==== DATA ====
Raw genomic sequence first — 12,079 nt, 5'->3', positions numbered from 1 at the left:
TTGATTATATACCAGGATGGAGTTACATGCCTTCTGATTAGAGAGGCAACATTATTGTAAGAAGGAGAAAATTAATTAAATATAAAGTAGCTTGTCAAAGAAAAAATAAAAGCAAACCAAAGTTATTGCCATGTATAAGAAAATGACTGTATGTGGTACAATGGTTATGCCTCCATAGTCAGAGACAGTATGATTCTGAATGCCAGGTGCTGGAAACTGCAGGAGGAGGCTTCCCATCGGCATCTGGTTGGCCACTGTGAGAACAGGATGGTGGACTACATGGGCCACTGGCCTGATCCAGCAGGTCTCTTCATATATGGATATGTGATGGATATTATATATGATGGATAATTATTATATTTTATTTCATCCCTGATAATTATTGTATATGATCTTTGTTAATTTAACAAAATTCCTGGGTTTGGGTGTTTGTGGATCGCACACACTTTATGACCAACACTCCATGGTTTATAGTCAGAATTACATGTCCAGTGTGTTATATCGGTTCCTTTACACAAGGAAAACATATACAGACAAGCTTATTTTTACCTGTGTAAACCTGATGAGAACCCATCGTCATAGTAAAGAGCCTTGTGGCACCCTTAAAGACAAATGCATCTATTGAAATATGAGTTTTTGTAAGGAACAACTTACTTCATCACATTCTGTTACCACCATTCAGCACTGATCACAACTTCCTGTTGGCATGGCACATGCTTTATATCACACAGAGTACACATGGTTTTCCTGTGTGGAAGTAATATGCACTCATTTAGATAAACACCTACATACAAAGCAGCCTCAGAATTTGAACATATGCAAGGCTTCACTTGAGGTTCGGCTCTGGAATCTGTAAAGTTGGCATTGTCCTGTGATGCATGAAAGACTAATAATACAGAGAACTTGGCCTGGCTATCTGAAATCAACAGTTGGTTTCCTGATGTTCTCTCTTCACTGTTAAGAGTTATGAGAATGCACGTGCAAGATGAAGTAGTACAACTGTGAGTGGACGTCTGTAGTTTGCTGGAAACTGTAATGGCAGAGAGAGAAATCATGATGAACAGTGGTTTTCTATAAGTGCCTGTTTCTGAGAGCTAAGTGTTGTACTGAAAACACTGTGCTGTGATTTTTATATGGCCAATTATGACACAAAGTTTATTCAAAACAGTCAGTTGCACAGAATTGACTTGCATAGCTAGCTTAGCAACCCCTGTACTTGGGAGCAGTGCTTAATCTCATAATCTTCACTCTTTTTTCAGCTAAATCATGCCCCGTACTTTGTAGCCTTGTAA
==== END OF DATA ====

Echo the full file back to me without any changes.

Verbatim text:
Raw genomic sequence first — 12,079 nt, 5'->3', positions numbered from 1 at the left:
TTGATTATATACCAGGATGGAGTTACATGCCTTCTGATTAGAGAGGCAACATTATTGTAAGAAGGAGAAAATTAATTAAATATAAAGTAGCTTGTCAAAGAAAAAATAAAAGCAAACCAAAGTTATTGCCATGTATAAGAAAATGACTGTATGTGGTACAATGGTTATGCCTCCATAGTCAGAGACAGTATGATTCTGAATGCCAGGTGCTGGAAACTGCAGGAGGAGGCTTCCCATCGGCATCTGGTTGGCCACTGTGAGAACAGGATGGTGGACTACATGGGCCACTGGCCTGATCCAGCAGGTCTCTTCATATATGGATATGTGATGGATATTATATATGATGGATAATTATTATATTTTATTTCATCCCTGATAATTATTGTATATGATCTTTGTTAATTTAACAAAATTCCTGGGTTTGGGTGTTTGTGGATCGCACACACTTTATGACCAACACTCCATGGTTTATAGTCAGAATTACATGTCCAGTGTGTTATATCGGTTCCTTTACACAAGGAAAACATATACAGACAAGCTTATTTTTACCTGTGTAAACCTGATGAGAACCCATCGTCATAGTAAAGAGCCTTGTGGCACCCTTAAAGACAAATGCATCTATTGAAATATGAGTTTTTGTAAGGAACAACTTACTTCATCACATTCTGTTACCACCATTCAGCACTGATCACAACTTCCTGTTGGCATGGCACATGCTTTATATCACACAGAGTACACATGGTTTTCCTGTGTGGAAGTAATATGCACTCATTTAGATAAACACCTACATACAAAGCAGCCTCAGAATTTGAACATATGCAAGGCTTCACTTGAGGTTCGGCTCTGGAATCTGTAAAGTTGGCATTGTCCTGTGATGCATGAAAGACTAATAATACAGAGAACTTGGCCTGGCTATCTGAAATCAACAGTTGGTTTCCTGATGTTCTCTCTTCACTGTTAAGAGTTATGAGAATGCACGTGCAAGATGAAGTAGTACAACTGTGAGTGGACGTCTGTAGTTTGCTGGAAACTGTAATGGCAGAGAGAGAAATCATGATGAACAGTGGTTTTCTATAAGTGCCTGTTTCTGAGAGCTAAGTGTTGTACTGAAAACACTGTGCTGTGATTTTTATATGGCCAATTATGACACAAAGTTTATTCAAAACAGTCAGTTGCACAGAATTGACTTGCATAGCTAGCTTAGCAACCCCTGTACTTGGGAGCAGTGCTTAATCTCATAATCTTCACTCTTTTTTCAGCTAAATCATGCCCCGTACTTTGTAGCCTTGTAA